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Vive le France! Mention was made in my last week’s column about the French having claim to the ‘British’ pork pie. I am not sure whether that was a catalyst or not, but emails were received for the recipe for the French classical dish of Chicken Chasseur or something similar. It appears many people have had this wonderful dish when out dining and want to know how to replicate it at home.

Well it is very easy and the ingredients should not be difficult to obtain no matter where you are. As for any recipe the higher quality the ingredients, the better the final dish will be. It is the age old argument of authenticity versus creativity, if you want authencity follow this recipe exactly (including the ingredients) but if not, try using a similar ingredient to create a similar dish. Of course it won’t be the classical ‘chicken Chasseur’, but something close to it.

Chicken ChasseurOn that line of thought, it should be fairly obvious that the name of this dish is derived from the fact that Chasseur wine is used; which is a white wine. I mention this as one email asking for this recipe asked for the "French chicken dish with a red wine sauce, chicken Chasseur, that I recently had in a local restaurant". One might get away by using another white wine and calling it chicken Chasseur but definitely not a red wine. A similar dish using red wine, is called ‘Coq au vin’ : 'coq' means chicken and 'au vin' means with wine (in this case red wine). So I am slowly learning that what is obvious to me is not so apparent to others; as was the case when I received a flood of emails asking me what suet was in suet paste. And that it what I am here on HUB-UK for . . . so ask away!

Chicken pieces are now readily available either fresh or frozen so no need to cut up a whole one, as we (professional chefs) do. demi-glace in the simplest of terms is a rich, meat sauce and you might be able to find a good quality convenience product at your local supermarket, if not use a thickened gravy . . . again the higher quality the ingredient, the higher quality finish to the dish.

I like to serve this with creamy mashed potatoes and crisply cooked vegetables or tossed side salad.

I am more than happy to share with you my personal favourites, but prefer to hear from readers as to what recipes you would like to see appear each week. So don't be shy . . . email me and let me know.

Ingredients for Chicken Chasseur

tomato concassé *



chicken pieces
(preferably corn fed chicken)












white button mushrooms



How to make Chicken Chasseur

  • Place the demi-glace on a gentle heat to bring to a simmer and turn the heat down low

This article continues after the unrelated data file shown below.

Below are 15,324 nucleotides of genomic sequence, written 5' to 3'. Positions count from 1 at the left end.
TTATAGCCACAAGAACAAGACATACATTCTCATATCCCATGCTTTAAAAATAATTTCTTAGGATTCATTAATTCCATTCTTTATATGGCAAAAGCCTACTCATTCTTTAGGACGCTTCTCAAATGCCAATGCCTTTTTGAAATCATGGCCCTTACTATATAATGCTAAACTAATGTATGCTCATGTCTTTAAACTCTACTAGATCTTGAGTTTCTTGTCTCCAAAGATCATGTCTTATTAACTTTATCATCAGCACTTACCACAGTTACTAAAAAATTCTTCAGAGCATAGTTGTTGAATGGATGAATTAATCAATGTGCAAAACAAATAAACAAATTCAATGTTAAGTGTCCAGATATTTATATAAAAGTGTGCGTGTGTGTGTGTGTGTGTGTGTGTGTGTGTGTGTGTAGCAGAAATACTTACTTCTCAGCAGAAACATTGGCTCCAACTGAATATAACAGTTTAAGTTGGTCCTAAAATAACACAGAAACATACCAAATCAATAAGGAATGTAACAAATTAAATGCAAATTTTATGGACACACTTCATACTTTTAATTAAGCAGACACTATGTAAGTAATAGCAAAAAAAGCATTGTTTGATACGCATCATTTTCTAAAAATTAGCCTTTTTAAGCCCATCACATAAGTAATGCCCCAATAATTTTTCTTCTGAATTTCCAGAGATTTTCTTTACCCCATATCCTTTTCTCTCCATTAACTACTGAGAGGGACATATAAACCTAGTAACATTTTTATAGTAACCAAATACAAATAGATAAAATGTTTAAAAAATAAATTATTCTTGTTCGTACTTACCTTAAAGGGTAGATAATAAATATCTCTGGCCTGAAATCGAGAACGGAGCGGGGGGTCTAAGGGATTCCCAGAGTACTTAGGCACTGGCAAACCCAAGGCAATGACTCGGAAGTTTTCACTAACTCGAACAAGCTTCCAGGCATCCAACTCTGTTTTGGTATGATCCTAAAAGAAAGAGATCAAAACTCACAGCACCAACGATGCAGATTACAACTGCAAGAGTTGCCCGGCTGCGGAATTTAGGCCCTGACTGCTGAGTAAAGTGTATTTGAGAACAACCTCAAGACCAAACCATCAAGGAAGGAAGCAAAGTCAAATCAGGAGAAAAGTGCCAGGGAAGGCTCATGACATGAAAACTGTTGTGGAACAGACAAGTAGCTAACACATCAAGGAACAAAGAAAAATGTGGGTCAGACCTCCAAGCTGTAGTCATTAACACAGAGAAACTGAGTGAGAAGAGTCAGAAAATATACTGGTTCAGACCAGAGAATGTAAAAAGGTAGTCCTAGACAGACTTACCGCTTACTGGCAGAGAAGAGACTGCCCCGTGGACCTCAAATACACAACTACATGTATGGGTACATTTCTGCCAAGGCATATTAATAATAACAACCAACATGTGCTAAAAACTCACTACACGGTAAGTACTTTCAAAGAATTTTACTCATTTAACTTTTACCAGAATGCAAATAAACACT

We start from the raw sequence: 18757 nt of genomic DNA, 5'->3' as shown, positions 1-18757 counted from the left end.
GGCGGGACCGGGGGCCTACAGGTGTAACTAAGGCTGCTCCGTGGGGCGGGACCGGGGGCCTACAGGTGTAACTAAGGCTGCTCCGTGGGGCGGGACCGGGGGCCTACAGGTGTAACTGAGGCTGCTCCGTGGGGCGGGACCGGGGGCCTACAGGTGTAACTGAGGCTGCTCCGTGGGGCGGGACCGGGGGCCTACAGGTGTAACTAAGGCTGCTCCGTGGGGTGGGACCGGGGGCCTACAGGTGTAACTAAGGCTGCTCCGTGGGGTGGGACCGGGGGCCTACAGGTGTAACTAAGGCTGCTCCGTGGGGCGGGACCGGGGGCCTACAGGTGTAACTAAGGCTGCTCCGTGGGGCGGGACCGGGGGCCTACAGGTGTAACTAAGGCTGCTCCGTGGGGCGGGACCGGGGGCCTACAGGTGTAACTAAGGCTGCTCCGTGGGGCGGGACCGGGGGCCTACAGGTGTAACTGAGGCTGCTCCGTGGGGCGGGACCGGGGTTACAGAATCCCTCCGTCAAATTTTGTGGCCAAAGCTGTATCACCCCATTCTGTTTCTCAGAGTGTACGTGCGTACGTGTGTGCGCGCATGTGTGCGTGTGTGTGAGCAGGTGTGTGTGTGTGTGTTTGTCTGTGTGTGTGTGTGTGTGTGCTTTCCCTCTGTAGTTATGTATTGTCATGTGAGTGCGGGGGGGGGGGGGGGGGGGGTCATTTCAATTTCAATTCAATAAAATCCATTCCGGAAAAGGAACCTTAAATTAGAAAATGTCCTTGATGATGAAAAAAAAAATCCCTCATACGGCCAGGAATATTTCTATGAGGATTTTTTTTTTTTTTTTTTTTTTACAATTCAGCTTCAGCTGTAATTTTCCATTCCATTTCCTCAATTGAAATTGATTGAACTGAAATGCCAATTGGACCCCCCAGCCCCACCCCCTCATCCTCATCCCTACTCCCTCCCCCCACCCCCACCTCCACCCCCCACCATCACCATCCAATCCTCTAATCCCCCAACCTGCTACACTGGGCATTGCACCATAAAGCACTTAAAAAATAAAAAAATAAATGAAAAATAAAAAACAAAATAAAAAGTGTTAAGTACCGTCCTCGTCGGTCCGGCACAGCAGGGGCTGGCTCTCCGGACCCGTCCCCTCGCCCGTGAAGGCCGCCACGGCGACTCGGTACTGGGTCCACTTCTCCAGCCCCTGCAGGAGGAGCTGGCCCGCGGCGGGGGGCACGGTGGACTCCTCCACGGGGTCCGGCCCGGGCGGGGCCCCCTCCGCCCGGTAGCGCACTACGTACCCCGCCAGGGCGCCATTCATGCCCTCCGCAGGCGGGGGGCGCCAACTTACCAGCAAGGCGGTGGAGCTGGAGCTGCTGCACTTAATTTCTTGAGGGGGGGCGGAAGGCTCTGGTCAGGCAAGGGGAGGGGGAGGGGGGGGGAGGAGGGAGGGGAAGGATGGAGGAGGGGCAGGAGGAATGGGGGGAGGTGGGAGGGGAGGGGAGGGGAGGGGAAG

• Lightly flour the chicken pieces and in a frying pan sauté or fry them in the butter, for a couple of minutes each side to brown them. This will create and add flavour to the dish and give the chicken a nice caramelised colour
  • Remove from the pan and pat dry to remove any excess fat and place in a casserole dish large double handled saucepan
  • Add the tomato concassé and Chasseur
  • Place on a lid and over a gentle heat, simmer for five minutes to infuse the wine into the chicken
  • Remove the lid and allow to simmer until the cooking liquor has almost all evaporated; this will leave just the essential flavours of the wine
  • Pour in the warmed demi-glace and with a set of tongs, gently combine everything
  • Place a lid back on return to a gentle heat
  • Simmer for approximately one hour until the chicken is cooked and tender, removing the lid occasionally to gently stir (best completed with tongs so the chicken does not break up) and skimming off any fat that rises to the surface
  • Stir through the mushrooms that have been sliced, cut into quarters or left whole

Chef's Tips for Chicken Chasseur

The consistency of the sauce should be just thick enough to coat the chicken but not so thin that it will run all over the plate.

The tomato concassé will have broken up and become part of the sauce, thickening it and impacting on the flavour wonderfully

When plating this dish up, a drizzle of crème fraiche and nice sprig of a fresh herb will really enhance the presentation

See recipe for tomato concassé - click here

Demi-glace is a rich brown sauce in French cuisine used by itself or as a base for other sauces. The term comes from the French word glace, which used in reference to a sauce means icing or glaze. It is traditionally made by combining equal parts of veal stock and sauce espagnole, the latter being one of the five mother sauces of classical French cuisine, and the mixture is then simmered and reduced by half. Common variants of demi-glace use a 1:1 mixture of beef or chicken stock to sauce espagnole; these are referred to as "beef demi-glace" (demi-glace au boeuf) or "chicken demi-glace" (demi-glace au poulet). The term "demi-glace" by itself implies that it is made with the traditional veal stock.

Chef's terminology:

litres   tsp = teaspoon
millelitres   tbs = tablespoon
kilograms   sq = sufficient quantity (add to taste)
grams   pc = piece, meaning a whole one of

Enjoy your Chicken Chasseur and bon appetit . . . . .

Recipe from professional
Chef Tallyrand